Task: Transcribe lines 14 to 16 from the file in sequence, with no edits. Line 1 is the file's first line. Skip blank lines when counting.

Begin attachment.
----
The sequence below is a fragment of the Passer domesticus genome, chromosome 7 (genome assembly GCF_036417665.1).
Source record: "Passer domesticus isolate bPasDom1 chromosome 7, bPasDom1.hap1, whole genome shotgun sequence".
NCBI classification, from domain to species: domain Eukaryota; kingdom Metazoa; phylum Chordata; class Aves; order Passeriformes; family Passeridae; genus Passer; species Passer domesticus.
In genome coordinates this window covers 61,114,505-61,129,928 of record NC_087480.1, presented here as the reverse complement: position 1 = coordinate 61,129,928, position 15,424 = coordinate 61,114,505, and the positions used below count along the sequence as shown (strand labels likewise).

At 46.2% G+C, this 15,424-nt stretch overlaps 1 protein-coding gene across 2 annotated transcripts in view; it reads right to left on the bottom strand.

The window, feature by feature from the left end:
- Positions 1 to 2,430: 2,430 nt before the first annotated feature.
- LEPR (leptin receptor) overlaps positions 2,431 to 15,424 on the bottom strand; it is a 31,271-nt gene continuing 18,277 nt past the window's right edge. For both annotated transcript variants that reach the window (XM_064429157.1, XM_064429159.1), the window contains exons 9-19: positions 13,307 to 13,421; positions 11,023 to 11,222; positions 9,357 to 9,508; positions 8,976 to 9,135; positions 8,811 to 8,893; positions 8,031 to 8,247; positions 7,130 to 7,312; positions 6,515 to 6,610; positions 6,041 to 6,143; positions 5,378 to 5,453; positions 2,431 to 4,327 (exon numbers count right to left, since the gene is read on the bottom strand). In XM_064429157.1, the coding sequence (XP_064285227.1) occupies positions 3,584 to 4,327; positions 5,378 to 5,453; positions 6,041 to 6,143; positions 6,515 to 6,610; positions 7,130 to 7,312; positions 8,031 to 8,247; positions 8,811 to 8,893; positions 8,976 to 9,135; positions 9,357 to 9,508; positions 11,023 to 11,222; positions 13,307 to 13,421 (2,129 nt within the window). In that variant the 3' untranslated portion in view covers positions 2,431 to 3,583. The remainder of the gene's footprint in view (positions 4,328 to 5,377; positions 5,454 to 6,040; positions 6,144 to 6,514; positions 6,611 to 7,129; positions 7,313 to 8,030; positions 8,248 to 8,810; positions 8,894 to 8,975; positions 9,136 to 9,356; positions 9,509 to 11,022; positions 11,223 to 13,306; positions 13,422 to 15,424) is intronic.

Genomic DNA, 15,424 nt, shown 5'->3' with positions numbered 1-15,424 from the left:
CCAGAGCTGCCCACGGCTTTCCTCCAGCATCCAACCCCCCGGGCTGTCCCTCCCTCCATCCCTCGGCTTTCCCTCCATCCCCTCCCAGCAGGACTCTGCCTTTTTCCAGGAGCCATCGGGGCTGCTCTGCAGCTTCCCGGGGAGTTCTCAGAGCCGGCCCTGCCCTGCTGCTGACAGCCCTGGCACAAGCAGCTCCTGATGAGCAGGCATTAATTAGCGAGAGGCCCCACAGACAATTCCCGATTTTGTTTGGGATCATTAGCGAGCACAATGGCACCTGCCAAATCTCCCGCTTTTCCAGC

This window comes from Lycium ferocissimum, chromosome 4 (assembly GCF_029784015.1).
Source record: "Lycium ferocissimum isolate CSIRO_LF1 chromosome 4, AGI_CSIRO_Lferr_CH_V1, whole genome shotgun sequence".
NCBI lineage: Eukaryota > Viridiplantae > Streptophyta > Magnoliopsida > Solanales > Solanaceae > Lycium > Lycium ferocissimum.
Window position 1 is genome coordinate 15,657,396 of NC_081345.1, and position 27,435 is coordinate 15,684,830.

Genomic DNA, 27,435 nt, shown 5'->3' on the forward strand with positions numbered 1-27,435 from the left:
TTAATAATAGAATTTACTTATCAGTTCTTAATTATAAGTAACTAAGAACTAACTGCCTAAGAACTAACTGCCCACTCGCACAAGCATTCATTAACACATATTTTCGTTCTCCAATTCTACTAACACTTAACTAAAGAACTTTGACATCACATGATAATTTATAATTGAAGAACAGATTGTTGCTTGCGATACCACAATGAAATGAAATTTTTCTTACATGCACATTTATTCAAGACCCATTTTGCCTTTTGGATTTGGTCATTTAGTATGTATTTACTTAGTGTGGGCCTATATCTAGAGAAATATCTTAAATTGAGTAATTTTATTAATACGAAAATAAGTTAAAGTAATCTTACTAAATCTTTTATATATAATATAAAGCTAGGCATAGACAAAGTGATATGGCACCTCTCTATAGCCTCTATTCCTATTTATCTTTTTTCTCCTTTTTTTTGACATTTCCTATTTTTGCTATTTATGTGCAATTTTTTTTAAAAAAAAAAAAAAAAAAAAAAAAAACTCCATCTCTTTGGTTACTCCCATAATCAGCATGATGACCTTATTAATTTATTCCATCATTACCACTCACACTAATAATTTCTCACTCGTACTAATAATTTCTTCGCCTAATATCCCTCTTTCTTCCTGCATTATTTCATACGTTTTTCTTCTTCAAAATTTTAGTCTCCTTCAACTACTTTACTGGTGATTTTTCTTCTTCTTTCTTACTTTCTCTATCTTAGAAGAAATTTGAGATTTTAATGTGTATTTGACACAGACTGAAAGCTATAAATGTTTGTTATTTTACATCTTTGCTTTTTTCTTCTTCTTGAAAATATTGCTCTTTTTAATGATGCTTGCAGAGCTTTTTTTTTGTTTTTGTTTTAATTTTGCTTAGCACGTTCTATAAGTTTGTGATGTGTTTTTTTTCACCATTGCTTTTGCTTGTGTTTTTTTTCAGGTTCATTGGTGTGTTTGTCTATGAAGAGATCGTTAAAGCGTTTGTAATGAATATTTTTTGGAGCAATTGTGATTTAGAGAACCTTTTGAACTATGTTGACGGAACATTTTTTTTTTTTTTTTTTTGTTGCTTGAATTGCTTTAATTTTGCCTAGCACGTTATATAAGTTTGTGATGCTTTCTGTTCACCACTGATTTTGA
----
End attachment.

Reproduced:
Window position 1 is genome coordinate 15,657,396 of NC_081345.1, and position 27,435 is coordinate 15,684,830.

Genomic DNA, 27,435 nt, shown 5'->3' on the forward strand with positions numbered 1-27,435 from the left:
TTAATAATAGAATTTACTTATCAGTTCTTAATTATAAGTAACTAAGAACTAACTGCCTAAGAACTAACTGCCCACTCGCACAAGCATTCATTAACACATATTTTCGTTCTCCAATTCTACTAACACTTAACTAAAGAACTTTGACATCACATGATAATTTATAATTGAAGAACAGATTGTTGCTTGCGATACCACAATGAAATGAAATTTTTCTTACATGCACATTTATTCAAGACCCATTTTGCCTTTTGGATTTGGTCATTTAGTATGTATTTACTTAGTGTGGGCCTATATCTAGAGAAATATCTTAAATTGAGTAATTTTATTAATACGAAAATAAGTTAAAGTAATCTTACTAAATCTTTTATATATAATATAAAGCTAGGCATAGACAAAGTGATATGGCACCTCTCTATAGCCTCTATTCCTATTTATCTTTTTTCTCCTTTTTTTTGACATTTCCTATTTTTGCTATTTATGTGCAATTTTTTTTAAAAAAAAAAAAAAAAAAAAAAAAAACTCCATCTCTTTGGTTACTCCCATAATCAGCATGATGACCTTATTAATTTATTCCATCATTACCACTCACACTAATAATTTCTCACTCGTACTAATAATTTCTTCGCCTAATATCCCTCTTTCTTCCTGCATTATTTCATACGTTTTTCTTCTTCAAAATTTTAGTCTCCTTCAACTACTTTACTGGTGATTTTTCTTCTTCTTTCTTACTTTCTCTATCTTAGAAGAAATTTGAGATTTTAATGTGTATTTGACACAGACTGAAAGCTATAAATGTTTGTTATTTTACATCTTTGCTTTTTTCTTCTTCTTGAAAATATTGCTCTTTTTAATGATGCTTGCAGAGCTTTTTTTTTGTTTTTGTTTTAATTTTGCTTAGCACGTTCTATAAGTTTGTGATGTGTTTTTTTTCACCATTGCTTTTGCTTGTGTTTTTTTTCAGGTTCATTGGTGTGTTTGTCTATGAAGAGATCGTTAAAGCGTTTGTAATGAATATTTTTTGGAGCAATTGTGATTTAGAGAACCTTTTGAACTATGTTGACGGAACATTTTTTTTTTTTTTTTTTTGTTGCTTGAATTGCTTTAATTTTGCCTAGCACGTTATATAAGTTTGTGATGCTTTCTGTTCACCACTGATTTTGA